(A never-before-published short story by Jody Scott)
Naked we come into this world and handsomely outfitted in a new pinstripe from Big & Tall, complete with a foulard tie, we go out of it.
At any rate that’s what happened to Nettie Polotnik’s husband Phil who had been dead nine years to the very day when our story begins. Philip Hart Polotnik had never been neat while he was alive (Phil died at age fifty-six, his skull broken in a car crash); he drank like a fish, played poker all night long and smelled like the nasty brown cigars he smoked (and those cigars were what killed him, according to Nettie! If it hadn’t been that accident it would have been emphysema like the late Johnny Carson). Nettie herself was the neat one in the family. Their four children, Michael, Tim, Meredith and Polly, now grown-and-gone were about average on the neatness scale, with son Timmy (once a juvenile delinquent, today a world famous oncologist; can you believe such a turn of events?) being the sloppiest of the lot, Nettie was thinking as she hummed somewhat happily while cleaning out the fridge.
Funny how much junk gets collected when a person lives alone. Now why was there an open, moldy (covered with a crawling, green, slimy fuzz; ick! The smell of it—phew! Into the garbage it went)—can of tuna when the only person in this family who even liked tuna was daughter Meredith who lived in New Rochelle and had four children of her own? You’d think—but never mind what you’d think; Nettie didn’t want to dip into that old barrel of pain, regret and sorrow, why should she? She was alive, vibrant and happy, she liked living alone in peace and quiet and most of all you can’t change the past so why bother yourself with it?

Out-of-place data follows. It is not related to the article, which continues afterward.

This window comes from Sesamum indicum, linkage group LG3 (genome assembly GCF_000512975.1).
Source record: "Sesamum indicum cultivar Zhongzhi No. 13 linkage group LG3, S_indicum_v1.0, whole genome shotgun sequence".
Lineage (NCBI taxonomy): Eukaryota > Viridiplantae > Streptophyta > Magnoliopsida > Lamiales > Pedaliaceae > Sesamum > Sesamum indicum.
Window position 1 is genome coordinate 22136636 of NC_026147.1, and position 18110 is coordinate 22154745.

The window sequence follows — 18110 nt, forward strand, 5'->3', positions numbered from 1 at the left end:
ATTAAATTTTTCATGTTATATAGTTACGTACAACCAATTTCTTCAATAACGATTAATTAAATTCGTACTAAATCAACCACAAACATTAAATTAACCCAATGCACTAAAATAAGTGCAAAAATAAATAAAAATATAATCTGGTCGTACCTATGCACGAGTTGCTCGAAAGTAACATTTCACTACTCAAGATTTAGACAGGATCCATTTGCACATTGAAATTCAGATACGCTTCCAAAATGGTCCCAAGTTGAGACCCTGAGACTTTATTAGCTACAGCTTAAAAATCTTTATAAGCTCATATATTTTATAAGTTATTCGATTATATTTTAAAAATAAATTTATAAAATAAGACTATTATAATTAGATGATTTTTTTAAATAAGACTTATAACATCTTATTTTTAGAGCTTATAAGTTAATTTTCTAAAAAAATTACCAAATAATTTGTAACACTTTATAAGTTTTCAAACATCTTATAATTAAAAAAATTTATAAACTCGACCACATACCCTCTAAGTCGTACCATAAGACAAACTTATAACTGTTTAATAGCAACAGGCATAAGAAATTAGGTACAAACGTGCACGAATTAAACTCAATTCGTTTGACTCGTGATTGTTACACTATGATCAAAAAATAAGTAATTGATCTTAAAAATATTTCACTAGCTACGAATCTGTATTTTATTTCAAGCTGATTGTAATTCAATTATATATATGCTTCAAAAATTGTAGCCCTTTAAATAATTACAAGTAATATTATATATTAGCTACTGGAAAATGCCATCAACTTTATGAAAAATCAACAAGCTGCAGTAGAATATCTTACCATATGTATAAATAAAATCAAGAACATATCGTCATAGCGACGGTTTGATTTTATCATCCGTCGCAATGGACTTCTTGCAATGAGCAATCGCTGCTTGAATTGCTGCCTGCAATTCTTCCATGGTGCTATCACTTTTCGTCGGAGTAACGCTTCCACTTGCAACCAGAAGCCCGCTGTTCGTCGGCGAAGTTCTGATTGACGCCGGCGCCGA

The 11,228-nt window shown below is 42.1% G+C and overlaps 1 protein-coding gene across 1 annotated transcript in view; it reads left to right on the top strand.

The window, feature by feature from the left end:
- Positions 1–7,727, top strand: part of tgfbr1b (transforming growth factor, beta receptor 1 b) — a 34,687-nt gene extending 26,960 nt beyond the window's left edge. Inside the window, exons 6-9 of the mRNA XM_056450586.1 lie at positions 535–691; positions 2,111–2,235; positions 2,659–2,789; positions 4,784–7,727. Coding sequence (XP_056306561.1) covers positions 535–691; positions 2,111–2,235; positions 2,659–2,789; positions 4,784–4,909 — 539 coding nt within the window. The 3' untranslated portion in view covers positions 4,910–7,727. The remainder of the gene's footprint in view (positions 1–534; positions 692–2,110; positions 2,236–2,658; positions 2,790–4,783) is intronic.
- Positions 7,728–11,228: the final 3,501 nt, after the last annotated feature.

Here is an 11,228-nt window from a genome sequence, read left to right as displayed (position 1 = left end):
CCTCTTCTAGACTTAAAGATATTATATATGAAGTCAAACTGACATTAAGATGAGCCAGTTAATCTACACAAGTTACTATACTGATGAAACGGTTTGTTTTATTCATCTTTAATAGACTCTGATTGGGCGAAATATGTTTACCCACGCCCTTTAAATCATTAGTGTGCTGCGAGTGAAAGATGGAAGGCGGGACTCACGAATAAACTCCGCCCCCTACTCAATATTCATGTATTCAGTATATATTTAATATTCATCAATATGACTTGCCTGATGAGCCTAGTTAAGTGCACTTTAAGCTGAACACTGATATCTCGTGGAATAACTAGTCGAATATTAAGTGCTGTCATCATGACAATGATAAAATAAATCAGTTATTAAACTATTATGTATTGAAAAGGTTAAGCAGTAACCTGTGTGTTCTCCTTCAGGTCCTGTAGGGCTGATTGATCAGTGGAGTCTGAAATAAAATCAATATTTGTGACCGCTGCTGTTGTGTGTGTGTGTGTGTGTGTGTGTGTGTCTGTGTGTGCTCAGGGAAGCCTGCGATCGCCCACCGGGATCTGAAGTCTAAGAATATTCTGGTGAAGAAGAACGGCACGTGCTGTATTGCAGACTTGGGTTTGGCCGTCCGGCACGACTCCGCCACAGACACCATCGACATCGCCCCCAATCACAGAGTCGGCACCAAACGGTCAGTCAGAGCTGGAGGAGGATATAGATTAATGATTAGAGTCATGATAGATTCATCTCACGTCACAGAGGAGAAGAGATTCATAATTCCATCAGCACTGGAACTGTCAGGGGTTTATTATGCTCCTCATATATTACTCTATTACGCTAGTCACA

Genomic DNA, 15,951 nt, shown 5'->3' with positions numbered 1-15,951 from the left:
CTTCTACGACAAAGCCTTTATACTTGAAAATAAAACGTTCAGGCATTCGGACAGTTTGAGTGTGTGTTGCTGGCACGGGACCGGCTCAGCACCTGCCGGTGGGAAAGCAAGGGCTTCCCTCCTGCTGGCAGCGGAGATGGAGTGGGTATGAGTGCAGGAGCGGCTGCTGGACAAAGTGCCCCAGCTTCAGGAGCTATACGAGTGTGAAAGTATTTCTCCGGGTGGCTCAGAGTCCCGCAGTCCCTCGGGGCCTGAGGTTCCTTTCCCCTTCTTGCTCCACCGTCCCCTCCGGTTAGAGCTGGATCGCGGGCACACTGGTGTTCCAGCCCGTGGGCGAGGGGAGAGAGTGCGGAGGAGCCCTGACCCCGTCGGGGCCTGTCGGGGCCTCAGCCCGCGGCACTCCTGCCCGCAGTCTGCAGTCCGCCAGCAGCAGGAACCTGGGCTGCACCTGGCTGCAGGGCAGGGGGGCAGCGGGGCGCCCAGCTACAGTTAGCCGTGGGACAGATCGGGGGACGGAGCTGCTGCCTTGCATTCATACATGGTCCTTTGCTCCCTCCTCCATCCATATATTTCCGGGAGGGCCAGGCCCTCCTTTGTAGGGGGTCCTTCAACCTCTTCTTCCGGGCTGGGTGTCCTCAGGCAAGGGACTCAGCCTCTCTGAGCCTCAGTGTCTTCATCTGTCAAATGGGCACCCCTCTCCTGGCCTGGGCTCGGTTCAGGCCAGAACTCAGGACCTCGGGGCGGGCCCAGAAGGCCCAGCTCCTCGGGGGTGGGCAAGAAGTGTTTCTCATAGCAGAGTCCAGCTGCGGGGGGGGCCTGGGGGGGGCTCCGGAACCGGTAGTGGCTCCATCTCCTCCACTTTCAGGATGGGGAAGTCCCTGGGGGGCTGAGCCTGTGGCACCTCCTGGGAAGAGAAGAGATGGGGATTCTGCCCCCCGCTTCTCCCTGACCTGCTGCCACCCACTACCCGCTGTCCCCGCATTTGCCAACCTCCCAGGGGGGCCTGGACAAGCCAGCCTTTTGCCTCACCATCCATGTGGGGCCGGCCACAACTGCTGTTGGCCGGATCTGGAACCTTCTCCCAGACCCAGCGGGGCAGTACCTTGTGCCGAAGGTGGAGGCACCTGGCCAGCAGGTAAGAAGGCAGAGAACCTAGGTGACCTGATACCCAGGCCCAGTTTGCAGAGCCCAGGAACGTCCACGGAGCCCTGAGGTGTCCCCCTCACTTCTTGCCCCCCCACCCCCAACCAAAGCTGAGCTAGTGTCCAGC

“I don’t know about that,” Phil said. “Reality isn’t exactly what we always thought it was, honey.”
Her husband was sitting across the table in his new pinstripe suit, smoking a cigar and drinking coffee which was all wrong because he’d been dead for nearly a decade. . And yet—!
“I’m not going to argue with you so butt the hell out,” Nettie snapped. Feeling tired, she didn’t have time to argue the same foolish old arguments, she had a dental appointment in an hour and had to buy gas on the way (running out of gas was always so embarrassing) and then grocery-shop. But she felt strange, very strange indeed. And there certainly wasn’t any use in snapping at poor dead Phil about it because the poor guy wasn’t even alive for mercy sake!…
Something was happening to Nettie and she had no idea what, except that she was terribly dizzy and before you could say “Poof!” she was sprawled on the floor in her ratty old blue bathrobe that had come untied and was all rucked up under her. There wasn’t much pain, except for a clutching in the chest (it reminded her of Valentine’s Day in school when the kids all exchanged hearts, big shiny paper hearts that said “Be mine!” with a pretty lace banner across the front of them) but this was different, because--
Suddenly Nettie found herself up at the ceiling looking down at her body. She hadn’t realized how filthy it was up here—the entire ceiling could use a good scrubbing but most especially the overhead fixture; there were dead flies in the globe, quite disgusting but that wasn’t the worst of it.
The worst of it was: leaving that funny-looking hunk of clay all sprawled out, its butt showing, right in the middle of her scrubbed kitchen floor for someone else to find which was awful but she couldn’t do anything about it,
“What were you saying dear?” she asked Phil but Phil was long gone, so Nettie hurried so she wouldn’t be late—very sorry about the mess on the floor but wasn’t that the way life always ended?—so no use worrying about it. Sad, but true; and with a sigh, Nettie herself was out of there.